My name is Brandi and I am the mom of four children. I am married to Steve and we live in Indiana. I am a researcher in the field of genetics and am also a professor at a local university. My husband and I were married in ’02 and we moved to this area in ’04. My children range in age from 19 to 5. The 19 year old is my step-daughter, but I was blessed to get her as the bonus to our marriage! Our children are A (’94), N (’03), J (’05) and L (’08). A (’94) and L (’08) are girls and N (’03) and J (’05) are boys. A (’94) will be leaving this spring for school in Pennsylvania. My husband is a jack-of-all-trades and restores classic autos as well as builds hotrods on the side. His main job is for the power company.
My interests are varied, from cooking, cake decorating and sewing to theatre and I sing quite regularly at our church, but truth be told, we are so busy running the kids to and from their activities, that little is left for mine! Our youngest three N (’03), J (’05) and L (’08) are all in karate as well as Cub Scouts and Basketball for N (’03) and J (’05).
I am one of those people who had their entire life planned out as to how it should be. I knew I would get my education completed, get married, have 3 children and things would be ‘just perfect’. Well, as life so often does, I found this was not quite in the way I would expect. When N (’03) was about 20 months he began to show signs of swollen joints, significant pain and ultimately was diagnosed with juvenile idiopathic arthritis (used to be known as juvenile rheumatoid arthritis) and we began to deal in the world of chronically ill children. When L (’08) was born, mommy instinct told me something was different as she was always behind in her motor skill development and the most unhappy baby I had ever seen. At 15 months of age, she was hospitalized with an unknown infection, ran fevers higher than 101 for a month straight, organ systems began to shut down, she coded, and fought for her life like no child should ever have to. Finally, she was diagnosed with mitochondrial myopathy a diagnosis that carries with it the knowledge that 4/5 children diagnosed before the age of 5 will die before they leave their teenage years and less than one year later, she too was diagnosed with juvenile rheumatoid arthritis and N was diagnosed with mitochondrial disease. Despite the prognosis, we have been so blessed. Both children are remarkably healthy, and L (’08) was placed on medications that greatly helped increase her motor skills and she is now just like any other 5 year old girl!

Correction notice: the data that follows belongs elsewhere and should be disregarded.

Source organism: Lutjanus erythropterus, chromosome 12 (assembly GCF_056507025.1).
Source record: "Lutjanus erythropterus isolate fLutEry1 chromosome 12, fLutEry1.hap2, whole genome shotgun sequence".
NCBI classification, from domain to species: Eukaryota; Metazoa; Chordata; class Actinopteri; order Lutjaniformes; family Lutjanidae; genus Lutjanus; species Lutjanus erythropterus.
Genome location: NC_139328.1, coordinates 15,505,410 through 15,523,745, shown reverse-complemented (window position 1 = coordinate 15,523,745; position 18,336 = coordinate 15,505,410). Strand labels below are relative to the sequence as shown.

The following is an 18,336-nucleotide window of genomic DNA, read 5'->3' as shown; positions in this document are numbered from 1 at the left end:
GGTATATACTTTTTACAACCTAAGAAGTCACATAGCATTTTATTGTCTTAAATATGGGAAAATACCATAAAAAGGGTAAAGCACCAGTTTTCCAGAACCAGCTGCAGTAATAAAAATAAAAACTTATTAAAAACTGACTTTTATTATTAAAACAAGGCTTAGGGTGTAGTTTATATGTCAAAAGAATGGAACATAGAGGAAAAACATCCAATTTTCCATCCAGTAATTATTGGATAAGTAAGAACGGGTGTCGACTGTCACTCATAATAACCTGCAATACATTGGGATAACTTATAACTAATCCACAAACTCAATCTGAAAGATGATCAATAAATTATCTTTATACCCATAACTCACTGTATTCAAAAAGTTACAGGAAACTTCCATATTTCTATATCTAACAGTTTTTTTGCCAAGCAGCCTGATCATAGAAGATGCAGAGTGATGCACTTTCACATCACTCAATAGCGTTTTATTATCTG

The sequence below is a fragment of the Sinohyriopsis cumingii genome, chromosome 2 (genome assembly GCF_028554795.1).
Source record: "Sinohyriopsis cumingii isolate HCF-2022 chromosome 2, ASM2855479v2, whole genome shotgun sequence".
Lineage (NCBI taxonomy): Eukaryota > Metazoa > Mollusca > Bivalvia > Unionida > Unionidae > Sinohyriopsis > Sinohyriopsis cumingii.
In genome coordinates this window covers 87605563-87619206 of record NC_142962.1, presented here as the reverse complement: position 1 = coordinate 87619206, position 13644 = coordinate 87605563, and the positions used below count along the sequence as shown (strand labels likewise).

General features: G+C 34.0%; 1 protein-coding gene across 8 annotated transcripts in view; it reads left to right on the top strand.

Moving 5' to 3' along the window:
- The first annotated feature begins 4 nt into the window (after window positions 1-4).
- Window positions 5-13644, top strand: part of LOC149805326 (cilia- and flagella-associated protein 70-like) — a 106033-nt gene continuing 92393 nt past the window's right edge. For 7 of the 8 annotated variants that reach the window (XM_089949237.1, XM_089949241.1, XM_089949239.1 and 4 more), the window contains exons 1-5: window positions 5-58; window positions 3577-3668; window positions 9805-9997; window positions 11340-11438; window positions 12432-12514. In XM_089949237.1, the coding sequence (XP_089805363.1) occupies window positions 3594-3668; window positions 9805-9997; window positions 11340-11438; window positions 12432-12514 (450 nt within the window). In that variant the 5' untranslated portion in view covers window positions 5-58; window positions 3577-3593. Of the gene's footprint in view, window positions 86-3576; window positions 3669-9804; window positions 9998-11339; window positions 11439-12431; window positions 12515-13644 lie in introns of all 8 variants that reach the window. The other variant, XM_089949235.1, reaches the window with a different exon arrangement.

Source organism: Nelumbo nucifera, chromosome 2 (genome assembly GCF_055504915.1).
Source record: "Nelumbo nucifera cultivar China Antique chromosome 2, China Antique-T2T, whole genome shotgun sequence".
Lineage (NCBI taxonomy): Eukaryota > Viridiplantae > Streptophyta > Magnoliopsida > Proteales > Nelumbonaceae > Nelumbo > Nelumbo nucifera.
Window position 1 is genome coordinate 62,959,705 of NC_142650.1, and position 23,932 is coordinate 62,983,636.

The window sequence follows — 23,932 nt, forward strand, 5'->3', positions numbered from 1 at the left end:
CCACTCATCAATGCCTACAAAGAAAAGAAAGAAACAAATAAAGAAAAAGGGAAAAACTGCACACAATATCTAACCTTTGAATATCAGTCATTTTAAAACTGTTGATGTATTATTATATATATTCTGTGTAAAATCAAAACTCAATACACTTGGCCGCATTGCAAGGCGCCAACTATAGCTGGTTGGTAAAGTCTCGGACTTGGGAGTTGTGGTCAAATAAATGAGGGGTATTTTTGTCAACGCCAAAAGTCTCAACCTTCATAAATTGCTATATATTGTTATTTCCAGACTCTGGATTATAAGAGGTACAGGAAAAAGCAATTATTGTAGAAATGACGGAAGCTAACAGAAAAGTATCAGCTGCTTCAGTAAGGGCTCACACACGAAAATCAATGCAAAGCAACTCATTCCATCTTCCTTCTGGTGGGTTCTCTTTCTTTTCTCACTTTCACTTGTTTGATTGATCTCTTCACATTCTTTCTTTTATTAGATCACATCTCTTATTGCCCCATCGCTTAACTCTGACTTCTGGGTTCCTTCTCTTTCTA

It was quite the blow for the woman who had it all planned out. It shook me to my core, and yet, three years later, I have come to realize that this is the perfect life. It is raw, it is difficult, it is real and it is my life. I wouldn’t have it any other way.
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